The Gospel of Matthew says that the temple leaders took the “blood money” that Judas Iscariot had returned to them and used it to buy a potter’s field to bury strangers in. Their action was a fulfillment of prophecy: “Then what was spoken by Jeremiah the prophet was fulfilled: ‘They took the thirty pieces of silver, the price set on him by the people of Israel, and they used them to buy the potter’s field, as the Lord commanded me’” (Matthew 27:9–10). However, the prophecy that Matthew alludes to regarding 30 pieces of silver is most likely from Zechariah 11:12–13, which reads, “I told them, ‘If you think it best, give me my pay; but if not, keep it.’ So they paid me thirty pieces of silver. And the Lord said to me, ‘Throw it to the potter’—the handsome price at which they valued me! So I took the thirty pieces of silver and threw them to the potter at the house of the Lord.” Is this a case of an error in the Bible? Why would Matthew appear to attribute the prophecy of the 30 pieces of silver to Jeremiah instead of Zechariah?
The most likely answer is found in the structure of the Hebrew Bible. The Hebrew Bible is divided into three sections called the Law, Writings, and Prophets. Jesus refers to these divisions in Luke 24:44. The collection of the Prophets began with the book of Jeremiah. The scrolls were sometimes referred to by the name of the first book, which in the case of the Prophets would be Jeremiah. So, when Matthew says that “Jeremiah says,” he means that the prophecy was found in the “Jeremiah Scroll.”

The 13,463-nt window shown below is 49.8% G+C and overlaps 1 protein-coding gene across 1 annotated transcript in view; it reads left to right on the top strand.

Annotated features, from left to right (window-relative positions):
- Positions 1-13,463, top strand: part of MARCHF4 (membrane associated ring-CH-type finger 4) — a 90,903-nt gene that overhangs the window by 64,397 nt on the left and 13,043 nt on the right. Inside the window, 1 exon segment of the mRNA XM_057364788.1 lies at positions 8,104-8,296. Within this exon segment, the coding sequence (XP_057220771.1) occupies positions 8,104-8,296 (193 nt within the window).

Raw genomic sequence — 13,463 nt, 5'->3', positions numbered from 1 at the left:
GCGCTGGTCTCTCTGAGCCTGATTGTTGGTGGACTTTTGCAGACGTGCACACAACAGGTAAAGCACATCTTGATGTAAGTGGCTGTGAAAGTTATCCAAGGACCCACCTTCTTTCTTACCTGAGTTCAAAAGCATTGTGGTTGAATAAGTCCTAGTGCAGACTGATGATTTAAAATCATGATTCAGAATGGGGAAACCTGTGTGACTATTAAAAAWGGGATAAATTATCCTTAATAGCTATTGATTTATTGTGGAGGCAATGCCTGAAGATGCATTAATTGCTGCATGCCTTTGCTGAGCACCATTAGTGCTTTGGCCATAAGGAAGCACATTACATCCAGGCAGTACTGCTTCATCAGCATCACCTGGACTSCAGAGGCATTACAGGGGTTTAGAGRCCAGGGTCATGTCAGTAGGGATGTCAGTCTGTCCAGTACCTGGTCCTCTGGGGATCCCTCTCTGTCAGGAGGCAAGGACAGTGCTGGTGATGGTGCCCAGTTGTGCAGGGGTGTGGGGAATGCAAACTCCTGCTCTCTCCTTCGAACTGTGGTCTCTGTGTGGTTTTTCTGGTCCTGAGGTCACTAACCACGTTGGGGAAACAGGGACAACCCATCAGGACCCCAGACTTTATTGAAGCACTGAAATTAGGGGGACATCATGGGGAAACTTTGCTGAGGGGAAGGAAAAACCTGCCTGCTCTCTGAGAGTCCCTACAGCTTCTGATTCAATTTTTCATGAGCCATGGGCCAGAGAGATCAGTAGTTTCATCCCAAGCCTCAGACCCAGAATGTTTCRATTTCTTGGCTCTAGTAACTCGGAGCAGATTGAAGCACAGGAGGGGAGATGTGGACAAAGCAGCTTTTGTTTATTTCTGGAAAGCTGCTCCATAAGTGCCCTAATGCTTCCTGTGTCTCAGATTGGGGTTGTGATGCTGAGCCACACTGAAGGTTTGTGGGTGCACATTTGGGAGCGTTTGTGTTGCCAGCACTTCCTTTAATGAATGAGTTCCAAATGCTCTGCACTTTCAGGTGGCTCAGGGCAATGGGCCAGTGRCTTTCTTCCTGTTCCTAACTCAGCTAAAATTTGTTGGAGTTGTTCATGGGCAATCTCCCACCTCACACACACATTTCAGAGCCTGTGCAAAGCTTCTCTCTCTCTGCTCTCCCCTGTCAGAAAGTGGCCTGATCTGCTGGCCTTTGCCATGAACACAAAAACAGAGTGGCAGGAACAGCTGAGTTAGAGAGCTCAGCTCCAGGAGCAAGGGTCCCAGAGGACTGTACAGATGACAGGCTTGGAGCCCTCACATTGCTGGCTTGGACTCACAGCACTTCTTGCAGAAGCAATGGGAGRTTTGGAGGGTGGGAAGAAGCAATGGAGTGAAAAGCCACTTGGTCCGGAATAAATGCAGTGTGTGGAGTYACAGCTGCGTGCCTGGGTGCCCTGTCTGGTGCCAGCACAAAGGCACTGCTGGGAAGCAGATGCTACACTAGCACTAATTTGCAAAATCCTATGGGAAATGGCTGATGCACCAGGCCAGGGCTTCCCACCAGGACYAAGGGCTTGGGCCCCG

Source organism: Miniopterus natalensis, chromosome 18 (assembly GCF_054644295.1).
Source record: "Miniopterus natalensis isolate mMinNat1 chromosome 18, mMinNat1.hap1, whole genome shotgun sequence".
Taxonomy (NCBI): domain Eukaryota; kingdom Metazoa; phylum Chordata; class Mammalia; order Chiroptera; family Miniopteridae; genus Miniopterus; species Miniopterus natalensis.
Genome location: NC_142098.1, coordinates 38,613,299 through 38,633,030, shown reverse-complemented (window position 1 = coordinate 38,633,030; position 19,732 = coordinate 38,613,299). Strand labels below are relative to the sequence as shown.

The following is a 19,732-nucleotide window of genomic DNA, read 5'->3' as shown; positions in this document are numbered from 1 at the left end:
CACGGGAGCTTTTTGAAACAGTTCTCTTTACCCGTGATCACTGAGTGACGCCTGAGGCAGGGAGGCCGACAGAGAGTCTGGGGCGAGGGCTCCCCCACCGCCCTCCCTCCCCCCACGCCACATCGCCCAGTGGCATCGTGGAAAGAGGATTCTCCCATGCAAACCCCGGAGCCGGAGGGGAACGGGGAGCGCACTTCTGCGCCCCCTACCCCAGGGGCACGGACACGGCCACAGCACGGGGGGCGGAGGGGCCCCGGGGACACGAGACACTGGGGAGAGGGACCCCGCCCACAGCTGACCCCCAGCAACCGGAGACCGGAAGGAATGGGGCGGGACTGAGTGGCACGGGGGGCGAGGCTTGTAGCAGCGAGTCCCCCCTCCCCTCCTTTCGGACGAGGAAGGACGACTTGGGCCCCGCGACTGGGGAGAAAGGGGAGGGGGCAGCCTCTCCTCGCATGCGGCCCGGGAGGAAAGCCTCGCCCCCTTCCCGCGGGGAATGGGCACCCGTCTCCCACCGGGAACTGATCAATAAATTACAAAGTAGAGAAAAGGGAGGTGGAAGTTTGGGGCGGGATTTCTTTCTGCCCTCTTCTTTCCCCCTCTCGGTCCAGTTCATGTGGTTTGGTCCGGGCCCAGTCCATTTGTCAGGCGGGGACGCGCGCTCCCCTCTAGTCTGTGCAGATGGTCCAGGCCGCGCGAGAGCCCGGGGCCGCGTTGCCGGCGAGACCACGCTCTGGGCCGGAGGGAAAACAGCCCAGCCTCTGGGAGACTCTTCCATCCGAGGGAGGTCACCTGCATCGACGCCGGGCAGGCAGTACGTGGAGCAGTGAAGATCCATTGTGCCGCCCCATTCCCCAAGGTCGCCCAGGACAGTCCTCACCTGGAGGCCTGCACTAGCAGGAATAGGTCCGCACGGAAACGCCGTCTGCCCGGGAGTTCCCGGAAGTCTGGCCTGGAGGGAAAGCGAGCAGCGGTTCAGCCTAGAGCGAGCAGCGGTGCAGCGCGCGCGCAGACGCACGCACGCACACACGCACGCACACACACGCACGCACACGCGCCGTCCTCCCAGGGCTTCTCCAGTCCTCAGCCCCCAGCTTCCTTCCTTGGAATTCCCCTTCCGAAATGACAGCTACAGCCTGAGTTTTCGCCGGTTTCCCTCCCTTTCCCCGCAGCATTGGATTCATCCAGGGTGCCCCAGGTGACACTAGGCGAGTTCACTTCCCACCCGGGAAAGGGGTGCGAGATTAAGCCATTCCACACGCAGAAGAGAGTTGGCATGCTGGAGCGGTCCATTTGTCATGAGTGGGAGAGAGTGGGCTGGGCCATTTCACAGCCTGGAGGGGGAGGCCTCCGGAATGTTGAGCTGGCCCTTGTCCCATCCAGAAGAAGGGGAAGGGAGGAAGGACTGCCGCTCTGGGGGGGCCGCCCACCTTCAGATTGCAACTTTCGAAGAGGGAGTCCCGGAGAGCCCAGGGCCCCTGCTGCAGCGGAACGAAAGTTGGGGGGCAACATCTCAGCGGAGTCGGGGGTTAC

Others have suggested the possibility that Matthew alludes to a composite of prophecies that included those of both Zechariah and Jeremiah. This is also possible, and Jeremiah did pay a visit to a potter’s house (Jeremiah 18), yet it is difficult to find a particular prediction in Jeremiah that would fit the reference to 30 pieces of silver.
Another theory is that the name Jeremiah in Matthew 27:9 was ignorantly inserted by a later scribe or that a copyist inadvertently wrote “Jeremiah” instead of “Zechariah”; the latter is more likely if the scribes were using abbreviated forms of the names: in that case, it would be a simple matter of mistaking Ιριου for Ζριου. If a copyist transcribed an iota in place of a zeta, the error is explained.
Still another suggestion has been that perhaps other writings from the prophet Jeremiah existed in Matthew’s time, and those writings mentioned the 30 pieces of silver. However, this is an argument from silence, since no such information is known or is elsewhere alluded to in Scripture or in history.
The best solution is probably found in the understanding of how the Jewish people spoke of the parts of Scripture. It is also interesting that the one gospel writer to note this event was Matthew, who had previously worked as a tax collector. He would have been very familiar with monetary transactions and likely well aware of the purchase price of the Field of Blood, which he immediately connected with Zechariah’s prophecy of 30 pieces of silver. Matthew used this connection to show one of the ways the coming of Jesus fulfilled numerous predictions in the Old Testament, affirming Jesus as the true Messiah.